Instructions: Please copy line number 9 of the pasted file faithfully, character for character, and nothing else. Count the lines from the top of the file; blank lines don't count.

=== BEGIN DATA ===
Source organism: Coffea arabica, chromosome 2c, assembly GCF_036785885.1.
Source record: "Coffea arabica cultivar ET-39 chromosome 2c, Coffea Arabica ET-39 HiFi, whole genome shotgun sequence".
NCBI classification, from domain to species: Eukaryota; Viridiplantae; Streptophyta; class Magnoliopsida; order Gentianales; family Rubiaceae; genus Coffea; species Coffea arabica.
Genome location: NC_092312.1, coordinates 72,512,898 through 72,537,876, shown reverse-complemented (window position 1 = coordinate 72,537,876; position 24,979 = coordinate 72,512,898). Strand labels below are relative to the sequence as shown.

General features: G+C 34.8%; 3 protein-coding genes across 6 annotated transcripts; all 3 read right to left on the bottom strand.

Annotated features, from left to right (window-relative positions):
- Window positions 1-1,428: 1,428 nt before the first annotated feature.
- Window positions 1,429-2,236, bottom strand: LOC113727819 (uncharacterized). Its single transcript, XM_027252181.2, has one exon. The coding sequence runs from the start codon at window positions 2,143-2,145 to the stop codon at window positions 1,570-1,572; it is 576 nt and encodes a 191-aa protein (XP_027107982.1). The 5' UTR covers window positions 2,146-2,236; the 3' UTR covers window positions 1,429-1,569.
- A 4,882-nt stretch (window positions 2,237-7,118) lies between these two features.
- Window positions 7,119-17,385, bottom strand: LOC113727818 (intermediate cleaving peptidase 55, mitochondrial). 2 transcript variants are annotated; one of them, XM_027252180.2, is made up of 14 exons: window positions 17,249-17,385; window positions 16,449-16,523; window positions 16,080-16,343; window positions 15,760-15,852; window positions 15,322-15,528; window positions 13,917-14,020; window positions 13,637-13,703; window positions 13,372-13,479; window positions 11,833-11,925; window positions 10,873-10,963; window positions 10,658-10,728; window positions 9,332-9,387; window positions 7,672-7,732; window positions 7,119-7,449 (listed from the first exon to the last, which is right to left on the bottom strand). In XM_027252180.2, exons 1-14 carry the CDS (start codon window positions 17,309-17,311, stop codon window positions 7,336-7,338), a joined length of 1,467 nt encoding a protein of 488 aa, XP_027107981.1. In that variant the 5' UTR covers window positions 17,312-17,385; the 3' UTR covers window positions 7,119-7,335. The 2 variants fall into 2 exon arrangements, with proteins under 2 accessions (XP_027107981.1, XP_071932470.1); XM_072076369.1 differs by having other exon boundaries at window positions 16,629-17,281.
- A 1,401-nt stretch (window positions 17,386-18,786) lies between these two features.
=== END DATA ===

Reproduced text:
- A 4,882-nt stretch (window positions 2,237-7,118) lies between these two features.